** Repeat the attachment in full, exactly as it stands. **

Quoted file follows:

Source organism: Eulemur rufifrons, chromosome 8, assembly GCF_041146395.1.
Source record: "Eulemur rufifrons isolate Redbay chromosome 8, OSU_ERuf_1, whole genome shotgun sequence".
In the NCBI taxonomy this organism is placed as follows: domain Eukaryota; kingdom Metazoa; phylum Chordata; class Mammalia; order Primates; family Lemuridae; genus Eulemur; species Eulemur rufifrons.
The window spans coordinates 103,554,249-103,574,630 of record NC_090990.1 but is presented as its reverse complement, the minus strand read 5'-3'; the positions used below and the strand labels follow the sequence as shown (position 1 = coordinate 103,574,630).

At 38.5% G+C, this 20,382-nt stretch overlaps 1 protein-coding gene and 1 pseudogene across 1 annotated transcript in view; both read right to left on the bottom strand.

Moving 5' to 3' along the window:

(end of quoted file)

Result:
Source organism: Eulemur rufifrons, chromosome 8, assembly GCF_041146395.1.
Source record: "Eulemur rufifrons isolate Redbay chromosome 8, OSU_ERuf_1, whole genome shotgun sequence".
In the NCBI taxonomy this organism is placed as follows: domain Eukaryota; kingdom Metazoa; phylum Chordata; class Mammalia; order Primates; family Lemuridae; genus Eulemur; species Eulemur rufifrons.
The window spans coordinates 103,554,249-103,574,630 of record NC_090990.1 but is presented as its reverse complement, the minus strand read 5'-3'; the positions used below and the strand labels follow the sequence as shown (position 1 = coordinate 103,574,630).

At 38.5% G+C, this 20,382-nt stretch overlaps 1 protein-coding gene and 1 pseudogene across 1 annotated transcript in view; both read right to left on the bottom strand.

Moving 5' to 3' along the window: